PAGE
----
2 UNIT TWO: THE CELL Chapter Eight: Membrane Structure and Function (Text from Biology, 6th Edition, by Campbell and Reece) A membrane remains fluid as temperature decreases until the phospholipids settle into a closely packed arrangement and the membrane solidifies. The steroid cholesterol, wedged between phospholipid molecules in the plasma membranes of animal cells, has different effects on membrane fluidity. At human body temperature, it restrains phospholipid movement. However, it also lowers the temperature required for solidification. Membranes must be fluid to work properly. Membranes Are Mosaics of Structure and Function There are two major populations of membrane proteins. Integral proteins penetrate the hydrophobic core of the lipid bilayer. Many of them are transmembrane proteins, which means they completely cross the membrane. The hydrophobic regions of an integral protein consist of one or more stretches of nonpolar amino acids, usually coiled into α helices. The hydrophilic parts are exposed to the aqueous solution on either side of the membrane. Peripheral proteins are not embedded in the lipid bilayer, but are loosely bound to the surface of the membrane. Often, they are bound to the exposed parts of integral proteins. Some membrane proteins on the cytoplasmic side of the plasma membrane are held in place by attachment to the cytoskeleton. On the exterior side, certain membrane proteins are attached to fibers of the ECM. These attachments combine to give animal cells a strong external framework. Membranes have distinct inside and outside faces. The two lipid layers may differ in specific lipid composition, and each protein has directional orientation in the membrane. Carbohydrates are only found on the exterior surface. Membrane Carbohydrates Are Important For Cell-Cell Recognition Cells can recognize other cells by keying on surface molecules, often carbohydrates, on the plasma membrane. Membrane carbohydrates are usually branched oligosaccharides with fewer than 15 sugar units. Some of these oligosaccharides are covalently bonded to lipids, which forms molecules called glycolipids. Most are covalently bonded to proteins (glycoproteins). Oligosaccharides on the external side of the plasma membrane vary from species to species, individuals of the same species, and even from one cell type to another.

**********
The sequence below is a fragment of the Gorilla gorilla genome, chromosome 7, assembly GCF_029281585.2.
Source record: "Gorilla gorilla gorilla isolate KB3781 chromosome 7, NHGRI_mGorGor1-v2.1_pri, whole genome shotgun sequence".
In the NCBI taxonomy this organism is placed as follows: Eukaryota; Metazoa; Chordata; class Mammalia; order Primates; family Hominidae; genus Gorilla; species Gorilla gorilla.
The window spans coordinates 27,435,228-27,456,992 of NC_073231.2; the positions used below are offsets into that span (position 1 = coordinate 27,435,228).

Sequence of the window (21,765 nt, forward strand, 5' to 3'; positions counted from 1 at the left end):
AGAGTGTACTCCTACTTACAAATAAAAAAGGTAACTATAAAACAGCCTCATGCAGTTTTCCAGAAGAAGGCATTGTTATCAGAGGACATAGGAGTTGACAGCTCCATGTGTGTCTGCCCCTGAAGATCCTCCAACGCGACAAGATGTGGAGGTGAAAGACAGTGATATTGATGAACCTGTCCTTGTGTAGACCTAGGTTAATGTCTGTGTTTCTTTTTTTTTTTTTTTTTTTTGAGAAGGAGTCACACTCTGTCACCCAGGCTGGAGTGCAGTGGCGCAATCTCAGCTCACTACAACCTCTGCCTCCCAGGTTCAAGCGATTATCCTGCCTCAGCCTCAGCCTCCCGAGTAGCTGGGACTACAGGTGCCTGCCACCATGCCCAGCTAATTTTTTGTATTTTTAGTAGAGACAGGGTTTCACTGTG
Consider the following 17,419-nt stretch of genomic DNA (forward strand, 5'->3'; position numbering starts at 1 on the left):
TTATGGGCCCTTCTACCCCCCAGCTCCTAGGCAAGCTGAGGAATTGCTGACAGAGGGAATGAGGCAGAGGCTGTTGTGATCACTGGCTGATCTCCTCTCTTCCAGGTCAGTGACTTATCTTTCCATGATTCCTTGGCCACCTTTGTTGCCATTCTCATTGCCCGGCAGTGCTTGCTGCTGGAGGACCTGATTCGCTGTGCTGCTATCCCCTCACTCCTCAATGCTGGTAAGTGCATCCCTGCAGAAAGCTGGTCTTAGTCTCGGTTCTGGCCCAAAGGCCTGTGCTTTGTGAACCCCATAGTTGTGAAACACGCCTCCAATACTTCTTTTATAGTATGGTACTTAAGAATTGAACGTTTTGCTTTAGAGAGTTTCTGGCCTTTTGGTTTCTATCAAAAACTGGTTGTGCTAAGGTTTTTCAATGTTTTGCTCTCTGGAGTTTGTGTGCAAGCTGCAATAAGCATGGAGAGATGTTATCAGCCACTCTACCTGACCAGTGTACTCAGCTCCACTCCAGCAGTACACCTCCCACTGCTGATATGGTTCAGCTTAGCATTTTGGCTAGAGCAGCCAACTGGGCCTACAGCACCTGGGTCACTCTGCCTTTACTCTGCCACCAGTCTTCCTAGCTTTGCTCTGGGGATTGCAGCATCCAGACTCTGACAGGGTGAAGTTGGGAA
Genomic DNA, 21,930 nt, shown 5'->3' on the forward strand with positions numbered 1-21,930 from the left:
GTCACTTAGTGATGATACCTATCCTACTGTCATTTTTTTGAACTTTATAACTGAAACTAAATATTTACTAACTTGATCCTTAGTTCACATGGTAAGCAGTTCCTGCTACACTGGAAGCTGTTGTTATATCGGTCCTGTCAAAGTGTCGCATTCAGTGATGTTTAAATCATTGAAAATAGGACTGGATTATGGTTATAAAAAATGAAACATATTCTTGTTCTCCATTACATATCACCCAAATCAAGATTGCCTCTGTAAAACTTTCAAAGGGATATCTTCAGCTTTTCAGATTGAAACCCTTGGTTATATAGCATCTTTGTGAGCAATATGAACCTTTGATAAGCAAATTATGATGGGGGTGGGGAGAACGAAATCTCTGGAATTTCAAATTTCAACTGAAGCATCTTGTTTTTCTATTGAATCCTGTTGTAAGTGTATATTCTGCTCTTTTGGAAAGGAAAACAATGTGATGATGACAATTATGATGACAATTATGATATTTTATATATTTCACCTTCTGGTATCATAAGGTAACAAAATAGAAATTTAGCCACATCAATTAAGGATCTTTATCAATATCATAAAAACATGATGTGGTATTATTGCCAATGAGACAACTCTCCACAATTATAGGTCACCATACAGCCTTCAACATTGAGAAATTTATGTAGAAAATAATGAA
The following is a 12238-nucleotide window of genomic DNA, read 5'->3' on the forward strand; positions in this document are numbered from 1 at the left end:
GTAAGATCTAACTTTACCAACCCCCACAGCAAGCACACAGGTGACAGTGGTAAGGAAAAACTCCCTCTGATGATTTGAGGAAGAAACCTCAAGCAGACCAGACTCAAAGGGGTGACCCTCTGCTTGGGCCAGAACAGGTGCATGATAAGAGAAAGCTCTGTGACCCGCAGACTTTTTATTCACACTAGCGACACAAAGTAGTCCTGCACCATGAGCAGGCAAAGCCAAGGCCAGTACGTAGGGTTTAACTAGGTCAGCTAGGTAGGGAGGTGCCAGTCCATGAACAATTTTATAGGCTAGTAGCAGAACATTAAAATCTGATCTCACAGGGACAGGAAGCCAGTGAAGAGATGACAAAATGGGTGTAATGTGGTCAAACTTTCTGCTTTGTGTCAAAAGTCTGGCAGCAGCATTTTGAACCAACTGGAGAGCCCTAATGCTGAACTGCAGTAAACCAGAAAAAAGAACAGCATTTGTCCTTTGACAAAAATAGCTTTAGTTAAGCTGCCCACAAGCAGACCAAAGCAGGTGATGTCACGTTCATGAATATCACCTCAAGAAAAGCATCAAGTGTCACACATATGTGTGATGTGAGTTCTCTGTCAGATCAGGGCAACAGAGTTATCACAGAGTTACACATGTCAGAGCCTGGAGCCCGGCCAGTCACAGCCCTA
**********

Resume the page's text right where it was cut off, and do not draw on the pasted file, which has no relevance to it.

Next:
3 UNIT TWO: THE CELL Chapter Eight: Membrane Structure and Function (Text from Biology, 6th Edition, by Campbell and Reece) TRAFFIC ACROSS MEMBRANES A Membrane’s Molecular Organization Results in Selective Permeability
The Role of Membrane Proteins